207. A sells to B an automobile and warrants its attainable speed to be seventy miles an hour. The automobile is delivered. B tries it and finds that it will not attain the maximum speed, and offers to return it upon repayment of the purchase price. A refuses to accept it. B then sues A for the purchase money, setting up the above facts, including a demand. In a New York court he would be permitted to recover only the difference in value between the automobile as represented and the automobile as delivered. In Massachusetts he would be permitted to recover the entire purchase price upon returning the automobile.

208. A sells to B all the wheat contained in a certain granary and represents it to be first quality. B agrees to pay eighty-five cents a bushel for it. B inspects the wheat and finds it to be second quality. He may refuse to accept the wheat because title has not passed and there has been a breach of an express warranty. 1 Fairbanks Canning Company v. Metzger, 118 N. Y. 260.

If A had known at the time that the automobile would not attain a speed of seventy miles and had made the warranty fraudulently, B would have the same rights in New York as he has in Massachusetts.

187. Remedies for breach of an implied warranty.In the case of an implied warranty, the buyer has three remedies:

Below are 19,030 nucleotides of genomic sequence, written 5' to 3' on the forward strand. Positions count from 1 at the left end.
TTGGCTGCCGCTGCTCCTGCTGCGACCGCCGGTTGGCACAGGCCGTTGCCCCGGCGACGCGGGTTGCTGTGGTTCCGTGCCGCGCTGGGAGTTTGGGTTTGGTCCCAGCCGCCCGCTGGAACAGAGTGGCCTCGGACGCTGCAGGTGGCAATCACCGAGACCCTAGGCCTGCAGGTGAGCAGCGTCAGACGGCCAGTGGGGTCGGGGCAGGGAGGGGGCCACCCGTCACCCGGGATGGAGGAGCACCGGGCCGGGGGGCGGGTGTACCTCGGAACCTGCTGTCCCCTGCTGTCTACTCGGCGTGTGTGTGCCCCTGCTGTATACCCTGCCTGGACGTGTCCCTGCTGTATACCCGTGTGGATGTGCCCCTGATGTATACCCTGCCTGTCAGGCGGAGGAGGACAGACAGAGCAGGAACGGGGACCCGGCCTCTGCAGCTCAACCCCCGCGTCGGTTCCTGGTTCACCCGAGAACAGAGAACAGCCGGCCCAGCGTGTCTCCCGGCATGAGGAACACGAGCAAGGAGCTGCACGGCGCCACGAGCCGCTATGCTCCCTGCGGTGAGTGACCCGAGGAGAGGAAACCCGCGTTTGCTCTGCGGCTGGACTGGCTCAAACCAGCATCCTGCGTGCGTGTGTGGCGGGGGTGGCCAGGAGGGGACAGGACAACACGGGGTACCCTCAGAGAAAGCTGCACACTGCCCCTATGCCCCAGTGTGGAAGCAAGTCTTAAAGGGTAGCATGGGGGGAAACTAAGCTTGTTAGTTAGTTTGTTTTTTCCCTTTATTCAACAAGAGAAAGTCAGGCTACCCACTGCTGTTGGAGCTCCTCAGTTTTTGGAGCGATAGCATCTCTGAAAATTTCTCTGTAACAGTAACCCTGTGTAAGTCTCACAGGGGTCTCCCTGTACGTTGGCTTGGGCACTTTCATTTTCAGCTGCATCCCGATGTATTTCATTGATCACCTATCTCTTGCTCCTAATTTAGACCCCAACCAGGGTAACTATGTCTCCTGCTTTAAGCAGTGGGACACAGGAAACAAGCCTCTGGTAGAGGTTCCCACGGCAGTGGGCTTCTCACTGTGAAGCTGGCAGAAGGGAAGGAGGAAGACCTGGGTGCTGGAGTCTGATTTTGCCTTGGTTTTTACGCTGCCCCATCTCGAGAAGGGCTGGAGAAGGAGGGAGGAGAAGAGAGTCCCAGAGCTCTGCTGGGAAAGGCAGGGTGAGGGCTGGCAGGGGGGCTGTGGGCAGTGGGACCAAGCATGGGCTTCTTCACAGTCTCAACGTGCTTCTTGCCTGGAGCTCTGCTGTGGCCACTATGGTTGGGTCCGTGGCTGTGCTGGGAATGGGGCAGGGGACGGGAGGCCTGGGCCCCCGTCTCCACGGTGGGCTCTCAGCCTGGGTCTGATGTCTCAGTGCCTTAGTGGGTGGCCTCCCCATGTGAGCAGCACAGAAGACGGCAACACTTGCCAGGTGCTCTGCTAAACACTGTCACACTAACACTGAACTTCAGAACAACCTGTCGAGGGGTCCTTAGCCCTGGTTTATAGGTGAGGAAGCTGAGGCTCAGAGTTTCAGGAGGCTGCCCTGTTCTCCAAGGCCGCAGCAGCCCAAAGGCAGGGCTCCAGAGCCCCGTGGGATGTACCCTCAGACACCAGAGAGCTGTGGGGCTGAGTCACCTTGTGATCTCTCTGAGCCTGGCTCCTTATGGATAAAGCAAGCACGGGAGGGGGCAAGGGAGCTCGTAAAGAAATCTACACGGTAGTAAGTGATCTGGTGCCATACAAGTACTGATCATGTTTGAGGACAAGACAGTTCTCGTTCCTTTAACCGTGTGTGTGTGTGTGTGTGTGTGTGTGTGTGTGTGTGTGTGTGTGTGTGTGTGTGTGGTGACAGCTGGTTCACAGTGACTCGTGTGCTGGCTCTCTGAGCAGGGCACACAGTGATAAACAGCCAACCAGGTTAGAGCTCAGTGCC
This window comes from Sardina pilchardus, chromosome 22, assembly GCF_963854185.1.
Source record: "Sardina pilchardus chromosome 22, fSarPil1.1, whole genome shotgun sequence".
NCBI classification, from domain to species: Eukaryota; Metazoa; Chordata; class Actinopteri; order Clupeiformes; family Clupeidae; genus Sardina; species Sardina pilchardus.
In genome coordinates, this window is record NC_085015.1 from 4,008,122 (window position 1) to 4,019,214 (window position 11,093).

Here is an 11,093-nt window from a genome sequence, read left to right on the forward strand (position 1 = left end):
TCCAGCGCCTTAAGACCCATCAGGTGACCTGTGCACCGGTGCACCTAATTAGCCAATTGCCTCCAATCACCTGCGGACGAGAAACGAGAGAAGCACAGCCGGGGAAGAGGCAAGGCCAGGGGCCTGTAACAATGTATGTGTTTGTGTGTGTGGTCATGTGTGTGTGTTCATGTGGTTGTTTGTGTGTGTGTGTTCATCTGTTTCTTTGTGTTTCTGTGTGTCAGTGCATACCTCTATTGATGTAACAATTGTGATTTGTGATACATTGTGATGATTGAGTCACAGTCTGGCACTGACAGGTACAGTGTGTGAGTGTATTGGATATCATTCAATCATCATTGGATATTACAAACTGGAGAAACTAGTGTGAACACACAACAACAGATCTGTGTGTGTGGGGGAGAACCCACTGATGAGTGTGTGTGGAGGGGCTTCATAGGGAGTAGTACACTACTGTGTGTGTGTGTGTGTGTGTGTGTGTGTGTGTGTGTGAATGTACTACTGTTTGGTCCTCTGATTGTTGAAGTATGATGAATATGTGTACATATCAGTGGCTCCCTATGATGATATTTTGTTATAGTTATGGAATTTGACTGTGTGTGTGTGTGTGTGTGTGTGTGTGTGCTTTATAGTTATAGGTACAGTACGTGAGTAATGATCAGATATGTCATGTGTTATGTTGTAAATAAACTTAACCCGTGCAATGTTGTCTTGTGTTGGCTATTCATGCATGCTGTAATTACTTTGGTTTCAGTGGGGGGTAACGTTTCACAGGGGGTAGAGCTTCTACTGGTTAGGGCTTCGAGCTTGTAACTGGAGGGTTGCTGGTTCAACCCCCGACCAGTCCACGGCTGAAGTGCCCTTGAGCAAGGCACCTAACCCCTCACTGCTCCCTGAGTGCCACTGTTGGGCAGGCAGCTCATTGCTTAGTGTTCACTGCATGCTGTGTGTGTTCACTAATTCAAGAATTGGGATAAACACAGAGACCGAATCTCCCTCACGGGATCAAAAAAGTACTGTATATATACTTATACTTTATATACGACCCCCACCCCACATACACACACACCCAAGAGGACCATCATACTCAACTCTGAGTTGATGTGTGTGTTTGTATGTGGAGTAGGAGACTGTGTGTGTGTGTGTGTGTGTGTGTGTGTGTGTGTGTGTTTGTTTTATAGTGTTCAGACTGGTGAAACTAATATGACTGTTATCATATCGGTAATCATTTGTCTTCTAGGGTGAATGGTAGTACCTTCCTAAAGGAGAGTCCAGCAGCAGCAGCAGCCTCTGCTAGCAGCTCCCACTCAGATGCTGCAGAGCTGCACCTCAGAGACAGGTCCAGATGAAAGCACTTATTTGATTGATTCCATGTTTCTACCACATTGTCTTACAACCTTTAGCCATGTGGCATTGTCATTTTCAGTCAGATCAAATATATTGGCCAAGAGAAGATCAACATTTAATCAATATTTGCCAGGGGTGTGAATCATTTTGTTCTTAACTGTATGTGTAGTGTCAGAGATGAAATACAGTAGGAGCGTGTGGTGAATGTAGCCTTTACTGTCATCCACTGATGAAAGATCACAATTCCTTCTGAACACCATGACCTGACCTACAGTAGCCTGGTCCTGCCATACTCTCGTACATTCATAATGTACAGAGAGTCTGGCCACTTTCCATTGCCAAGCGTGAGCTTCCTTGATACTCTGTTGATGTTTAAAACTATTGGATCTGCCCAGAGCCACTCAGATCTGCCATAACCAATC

1. He may rescind the sale and recover the purchase price.

2. Accept and keep the goods and sue for damages for the breach.

3. If the purchase price is unpaid, set up the damages sustained to diminish the price.

Where the buyer elects to rescind the sale, he must act promptly, and if the seller refuses to accept the return of the goods the buyer may hold them as bailee for the seller.

For example: Borders from A by description a certain quantity of goods made by A. When delivery of the goods is tendered they are found to differ from the description. B may reject the goods or he may accept and keep them and sue for damages if the purchase has already been paid, or he may deduct the damages from the purchase price if it has not been paid. In New York a peculiar and local rule prevails: where a sale is made by description and the quality may be discovered by inspection, the buyer will have no remedy against the seller for breach of warranty after the inspection. The acceptance is looked upon as an admission that the goods correspond with the description. This rule is based on the theory that the contract is unilateral in its character and that the seller does not perform. The goods sent are accepted as answering the description. The doctrine of implied warranty is not